Anyone doing this would be well advised to talk to the ZFS folks about where they were going with device error handling/FMA integration. At least as far as I understood things there was a well thought out end state for their efforts in this regard.

#7

Updated by Steve Radich almost 8 years ago

The reasons to move this down the layers are perfectly logical and although I hate to admit from an admin perspective I agree... well.. I kind of agree this doesn't belong in zfs.

HOWEVER we could read/write/checksum errors in zfs, these "belong" in the lower layers you could argue - I'd propose add a column for timeout exceeded and count as proposed - you could also discard the reads by pushing them off to a thread waiting for "garbage" (i.e. discarded reads/writes that timed out) - We can count these as errors for reporting purposes as stage 1, then stage 2 we actually have an option to just have all the discarded i/os waiting for completion.

From an admin perspective if waiting for a write for a drive that's failing I hang, I NEED that to abort and fail the drive BEFORE the client notices - regardless of if the drive / controller still are doing this operation or not - Let it continue to run (i.e. no need to worry about resources), just wait for the response in a queue that is discarding results.

As to resetting controller - I actually think that's a bad idea, if you cause the controller to rescan disks (just as an example) that's far too long of an operation - Let the drive drop out and an admin look at it - a scrub is a nightmare, but better than timeouts.

ESPECIALLY though add the timeout counters so an admin can see one drive is slower than others, then (s)he can decide to take action or not - We've had PLENTY of drives that are responding slow even though not failing, it causes numerous problems until we find the drive, which is quite difficult with iostat seeing one drive has longer response times/busy times than the others for no apparent reason.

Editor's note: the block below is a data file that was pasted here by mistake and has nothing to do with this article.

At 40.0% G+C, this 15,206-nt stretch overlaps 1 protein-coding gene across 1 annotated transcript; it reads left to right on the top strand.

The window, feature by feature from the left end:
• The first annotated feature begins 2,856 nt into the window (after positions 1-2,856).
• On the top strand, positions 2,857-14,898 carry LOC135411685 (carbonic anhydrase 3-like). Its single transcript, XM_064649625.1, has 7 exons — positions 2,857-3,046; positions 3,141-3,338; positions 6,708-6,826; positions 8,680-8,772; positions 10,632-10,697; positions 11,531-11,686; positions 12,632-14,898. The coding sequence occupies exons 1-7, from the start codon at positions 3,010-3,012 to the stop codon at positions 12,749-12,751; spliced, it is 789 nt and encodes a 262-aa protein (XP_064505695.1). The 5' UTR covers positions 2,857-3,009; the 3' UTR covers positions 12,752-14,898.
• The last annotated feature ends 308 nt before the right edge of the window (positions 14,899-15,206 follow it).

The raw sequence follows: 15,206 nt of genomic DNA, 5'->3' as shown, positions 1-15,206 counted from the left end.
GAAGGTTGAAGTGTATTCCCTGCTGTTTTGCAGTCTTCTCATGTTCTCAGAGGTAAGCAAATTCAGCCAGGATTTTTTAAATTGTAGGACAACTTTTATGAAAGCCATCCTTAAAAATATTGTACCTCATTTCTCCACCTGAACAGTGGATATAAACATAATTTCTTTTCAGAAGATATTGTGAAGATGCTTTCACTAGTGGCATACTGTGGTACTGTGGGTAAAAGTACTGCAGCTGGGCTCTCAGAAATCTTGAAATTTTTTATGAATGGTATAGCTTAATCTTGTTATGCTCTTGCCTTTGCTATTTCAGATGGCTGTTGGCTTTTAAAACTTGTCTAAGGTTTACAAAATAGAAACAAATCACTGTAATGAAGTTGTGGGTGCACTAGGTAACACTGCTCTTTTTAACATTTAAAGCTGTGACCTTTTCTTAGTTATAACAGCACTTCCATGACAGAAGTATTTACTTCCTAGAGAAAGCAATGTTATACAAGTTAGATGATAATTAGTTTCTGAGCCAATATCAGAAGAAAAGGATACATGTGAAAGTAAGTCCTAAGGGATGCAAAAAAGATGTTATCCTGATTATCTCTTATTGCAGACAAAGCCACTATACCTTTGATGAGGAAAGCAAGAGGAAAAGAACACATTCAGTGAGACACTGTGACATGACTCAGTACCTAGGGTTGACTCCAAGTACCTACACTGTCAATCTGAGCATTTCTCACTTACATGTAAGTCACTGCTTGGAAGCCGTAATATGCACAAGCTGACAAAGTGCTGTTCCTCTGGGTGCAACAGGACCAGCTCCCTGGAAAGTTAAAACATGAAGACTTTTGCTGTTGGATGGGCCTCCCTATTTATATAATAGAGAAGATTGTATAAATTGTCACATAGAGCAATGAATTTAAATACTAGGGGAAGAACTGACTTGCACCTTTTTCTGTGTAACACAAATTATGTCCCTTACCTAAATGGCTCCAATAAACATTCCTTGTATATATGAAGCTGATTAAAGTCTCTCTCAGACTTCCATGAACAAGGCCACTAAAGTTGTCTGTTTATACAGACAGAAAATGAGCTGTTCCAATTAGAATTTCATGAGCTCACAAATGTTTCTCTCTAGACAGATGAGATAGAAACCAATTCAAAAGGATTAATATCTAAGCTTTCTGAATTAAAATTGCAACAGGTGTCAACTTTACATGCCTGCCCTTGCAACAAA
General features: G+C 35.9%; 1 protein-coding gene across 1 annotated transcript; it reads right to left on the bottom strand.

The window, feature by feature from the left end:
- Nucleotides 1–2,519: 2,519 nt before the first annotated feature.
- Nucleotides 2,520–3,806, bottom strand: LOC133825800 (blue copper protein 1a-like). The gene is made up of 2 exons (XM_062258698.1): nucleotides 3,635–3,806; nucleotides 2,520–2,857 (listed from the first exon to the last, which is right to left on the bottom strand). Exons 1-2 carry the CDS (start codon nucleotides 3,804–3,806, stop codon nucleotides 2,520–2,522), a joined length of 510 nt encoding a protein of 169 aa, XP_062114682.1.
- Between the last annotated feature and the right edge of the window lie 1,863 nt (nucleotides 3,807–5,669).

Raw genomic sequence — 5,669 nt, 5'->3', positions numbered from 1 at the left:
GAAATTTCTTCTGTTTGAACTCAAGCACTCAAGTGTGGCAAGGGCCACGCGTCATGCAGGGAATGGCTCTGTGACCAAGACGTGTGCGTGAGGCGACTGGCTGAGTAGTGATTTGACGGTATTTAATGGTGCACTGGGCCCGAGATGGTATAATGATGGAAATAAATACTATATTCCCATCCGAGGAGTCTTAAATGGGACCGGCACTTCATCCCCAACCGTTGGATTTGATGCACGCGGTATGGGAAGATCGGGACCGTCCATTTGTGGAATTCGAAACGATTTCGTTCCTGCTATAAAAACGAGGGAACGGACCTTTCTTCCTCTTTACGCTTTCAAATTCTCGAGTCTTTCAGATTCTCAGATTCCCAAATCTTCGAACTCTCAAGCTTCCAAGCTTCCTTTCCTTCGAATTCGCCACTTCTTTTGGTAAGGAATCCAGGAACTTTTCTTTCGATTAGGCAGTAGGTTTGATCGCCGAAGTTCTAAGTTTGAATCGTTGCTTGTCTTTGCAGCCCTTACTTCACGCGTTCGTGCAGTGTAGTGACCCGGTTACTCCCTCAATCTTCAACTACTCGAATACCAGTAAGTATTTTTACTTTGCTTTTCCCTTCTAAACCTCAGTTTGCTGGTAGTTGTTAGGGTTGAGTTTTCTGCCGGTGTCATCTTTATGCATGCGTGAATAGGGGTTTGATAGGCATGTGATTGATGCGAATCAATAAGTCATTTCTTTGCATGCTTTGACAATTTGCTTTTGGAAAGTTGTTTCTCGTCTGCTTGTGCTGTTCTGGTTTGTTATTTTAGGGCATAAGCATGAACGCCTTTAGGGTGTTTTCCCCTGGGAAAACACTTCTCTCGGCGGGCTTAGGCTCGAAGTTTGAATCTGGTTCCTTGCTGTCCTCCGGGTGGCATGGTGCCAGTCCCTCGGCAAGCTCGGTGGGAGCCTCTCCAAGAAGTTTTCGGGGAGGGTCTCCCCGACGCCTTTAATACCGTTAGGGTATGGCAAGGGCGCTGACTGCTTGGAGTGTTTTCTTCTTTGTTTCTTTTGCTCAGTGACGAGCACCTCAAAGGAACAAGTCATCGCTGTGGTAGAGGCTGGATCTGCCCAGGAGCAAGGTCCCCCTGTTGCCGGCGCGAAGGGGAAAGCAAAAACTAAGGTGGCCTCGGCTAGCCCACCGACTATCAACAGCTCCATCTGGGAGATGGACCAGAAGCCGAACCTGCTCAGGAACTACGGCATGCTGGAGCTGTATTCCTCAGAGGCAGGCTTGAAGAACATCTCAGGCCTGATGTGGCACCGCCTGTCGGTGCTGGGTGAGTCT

Steve Radich
www.LinkedIn.com/in/SteveRadich

#9

Updated by David Gwynne almost 8 years ago

could you use the failfast stuff svm introduced (http://www.filibeto.org/~aduritz/truetrue/solaris10/svm/svm_failfast.pdf) in zfs? this isnt a new problem.

#10

Updated by matthew lagoe about 7 years ago

Personally I don't think this should only be done at the os level, all other major storage venders have this issue solved (EMC, Netapp) however ZFS seems to ignore this issue. It is a MAJOR issue for anyone wanting to use ZFS in a high availability environment, the whole point of using ZFS as raid is so that a single drive failure doesn't take you down.

There are a number of ways to fix this, one would be for zfs to be smart enough to either fail the drive in the zfs pool (not at the os level) or for it to go ahead with writing on the other disks and mark it as "problematic" (after a set timeout) and work on writing to it when it can.

Raid cards have had this logic for years and frankly ZFS is a software raid card, why cant it also have the necessary features of a high end raid card?

I am with Alasdair on this, I would be happy to pay a developer to fix this but saying its not an issue or someone else's issue is just blatantly wrong.

So far this has taken our storage down twice this year...

#11

Updated by matthew lagoe about 7 years ago

Side note: putting it in ZFS would also have the added benefit of ensuring you storage up-time even when there are bugs in drivers etc. Yes we all know to use HBA X however even that HBA that always works perfectly can have issues, ZFS is designed to prevail over hardware issues, seems logical to me that it would be able to prevail over a funky HBA. (With appropriate warnings and messages)

Also if there is some magical HBA/drive etc out there that can work around this issue I would love to know about it.

#12

Updated by Sam Zaydel about 7 years ago

I think this needs to be dealt with at the driver really, and integrated with FMA, after all other like issues are commonly handled by hardware drivers that have much more insight about the hardware than do layers above. FMA really needs to be involved in making sure that at the OS level failures are reported on, etc. FMA should correctly retire device, remove device links, log, etc.

#13

Updated by matthew lagoe about 7 years ago

Oh don't get me wrong it should be handled in the driver as well, however ZFS shouldn't trust anything and should always assume that everything else is broken in every way.